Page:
Disclosure: This is a sponsored post by First Alert. But you really should read it because the safety information could be life-changing and I really believe in helping keep families safe.

How many times have you burned toast only to have your smoke alarm scream for fresh air? And what about those dinner parties when every burner is going and you use an umbrella to bash at the button to silence the alarm whilst guests are en route and dinner becomes overdone? Maybe that’s just me. But you know what is also me? The person, in those situations, who just takes the smoke alarm off the ceiling and pops out the batteries. And then forgets to replace them and put it back up.

Missing smoke detectorThis is just one scenario that puts our family’s life at risk. My mom is over 70 and an avid smoker, and when I took the kids to visit her, I always check the house to make sure everything is safe. What I found was evidence of smoke alarms having been on the ceiling, but the actual units were all missing. Her smoking or cooking obviously set them off and she did the same thing I do whilst burning toast. I can guarantee the batteries had not been replaced every six months, even if I could have found the old units hiding in a closet.

First AlertAccording to the Canadian National Fire Information Database, 80 percent of fire deaths occur in homes without working smoke alarms, often due to missing alarm batteries or their simply being expired. Not sure? Replace the entire unit. Trust me. The risk of dying in a reported home fire is cut in half in homes with working smoke alarms. That’s pretty much a no-brainer.

10-Year Carbon Monoxide Detectors

First Alert 10 year carbon monoxideWhen I asked Mom about carbon monoxide (CO) detectors, she said that she didn’t own any, as her house isn’t attached to a garage. Oh dear. We may see warnings in the movies against running cars in closed garages, but other deadly producers of CO include all fuel-burning devices as well, such as a furnace, boiler or stove. CO poisoning is the number one cause of accidental poisoning in Canada and is responsible for more than 300 deaths each year. Because this gas is invisible and odourless, CO alarms are the only way to detect and protect your family from this poisonous gas. My mom, however, is not alone. More than one-third (35%) of Canadian homes do not have a CO detector installed.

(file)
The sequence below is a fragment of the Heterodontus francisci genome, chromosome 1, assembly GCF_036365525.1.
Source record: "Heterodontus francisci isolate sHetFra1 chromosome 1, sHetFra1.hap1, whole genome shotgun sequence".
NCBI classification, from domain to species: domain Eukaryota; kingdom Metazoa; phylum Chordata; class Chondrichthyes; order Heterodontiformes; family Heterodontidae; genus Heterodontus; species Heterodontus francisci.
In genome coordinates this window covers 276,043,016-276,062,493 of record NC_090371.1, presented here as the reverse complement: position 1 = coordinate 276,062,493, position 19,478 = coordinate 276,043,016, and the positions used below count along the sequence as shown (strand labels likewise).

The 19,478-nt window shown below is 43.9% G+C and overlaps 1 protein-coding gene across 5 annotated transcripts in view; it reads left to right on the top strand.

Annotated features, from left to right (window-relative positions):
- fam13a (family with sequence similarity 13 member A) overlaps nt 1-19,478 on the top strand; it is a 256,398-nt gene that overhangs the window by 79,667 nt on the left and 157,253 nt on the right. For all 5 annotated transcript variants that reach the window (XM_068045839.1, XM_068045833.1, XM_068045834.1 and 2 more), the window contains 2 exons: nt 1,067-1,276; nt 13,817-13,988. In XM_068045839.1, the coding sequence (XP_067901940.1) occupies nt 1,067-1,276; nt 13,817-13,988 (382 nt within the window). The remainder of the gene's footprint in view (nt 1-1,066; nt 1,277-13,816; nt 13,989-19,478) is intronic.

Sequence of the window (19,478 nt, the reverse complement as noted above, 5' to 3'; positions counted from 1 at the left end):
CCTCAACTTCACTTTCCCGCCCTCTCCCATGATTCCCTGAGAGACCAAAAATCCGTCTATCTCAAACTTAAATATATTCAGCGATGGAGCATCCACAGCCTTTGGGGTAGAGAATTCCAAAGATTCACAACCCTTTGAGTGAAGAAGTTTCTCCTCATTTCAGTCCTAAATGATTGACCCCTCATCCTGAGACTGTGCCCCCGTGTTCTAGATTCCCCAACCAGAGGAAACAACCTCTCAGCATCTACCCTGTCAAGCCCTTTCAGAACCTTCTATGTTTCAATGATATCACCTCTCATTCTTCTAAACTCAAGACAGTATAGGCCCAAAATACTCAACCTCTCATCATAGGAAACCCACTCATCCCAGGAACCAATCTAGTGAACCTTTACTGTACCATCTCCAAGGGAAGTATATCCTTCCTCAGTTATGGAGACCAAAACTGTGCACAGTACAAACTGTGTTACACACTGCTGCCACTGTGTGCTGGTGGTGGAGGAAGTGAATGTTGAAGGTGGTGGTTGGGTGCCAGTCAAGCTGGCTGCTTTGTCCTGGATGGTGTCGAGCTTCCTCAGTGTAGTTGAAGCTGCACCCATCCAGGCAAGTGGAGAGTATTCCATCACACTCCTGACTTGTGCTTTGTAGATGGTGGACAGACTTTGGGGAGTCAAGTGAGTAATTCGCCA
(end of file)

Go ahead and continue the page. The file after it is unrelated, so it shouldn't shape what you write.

We clearly had some work to do in Mom’s house. Smoke alarms should be installed on every level of the home, including the basement, inside each bedroom and in the main corridors, and carbon monoxide alarms should be installed on each level of the home and in a central location outside each bedroom.

But climb a ladder and replace the batteries every 6 months, you say? On the off chance I have a fire or leak, you say? Yes. This is a vital safety precaution and you cannot get around it in order help your family survive. But…. You can cut a corner.

10-Year Smoke Alarms

One of the greatest advancements in alarm technology in recent years has been the development of new 10-year sealed battery alarms. These new inventions mean that you don’t need to teeter on a ladder to swap out batteries and then trudge to your local recycling depot with the old ones. Also? No battery chirps at inopportune moments.

First alert 10 year smoke and co alarmsFirst Alert offers several models of 10-year smoke and CO alarms, and the peace of mind – not to mention not getting a calendar notification to change the batteries – is priceless. You still have to test them with the handy button every 6 months, but an umbrella works brilliantly for that. We all need a few shortcuts and hacks in our busy lives, and this 10-year alarm idea, which also keeps us safe, is a brilliant one. Unfortunately, less than 10 percent of Canadian households (9%) have 10-year alarms smoke and CO alarms installed. At the same time, only 33% of Canadians report that they replace their alarm batteries every six months. OOPS.

First Alert AlarmsSo over our visit we went through my Mom’s home and replaced her missing units with the new, 10 year ones. Leaving her city, I felt so much more confident that she would be safe, as we would during our next visit. Now I just have to get her to quit smoking and I will feel great!

Disclosure: This is a sponsored post by First Alert. Thank you for reading it and please be safe.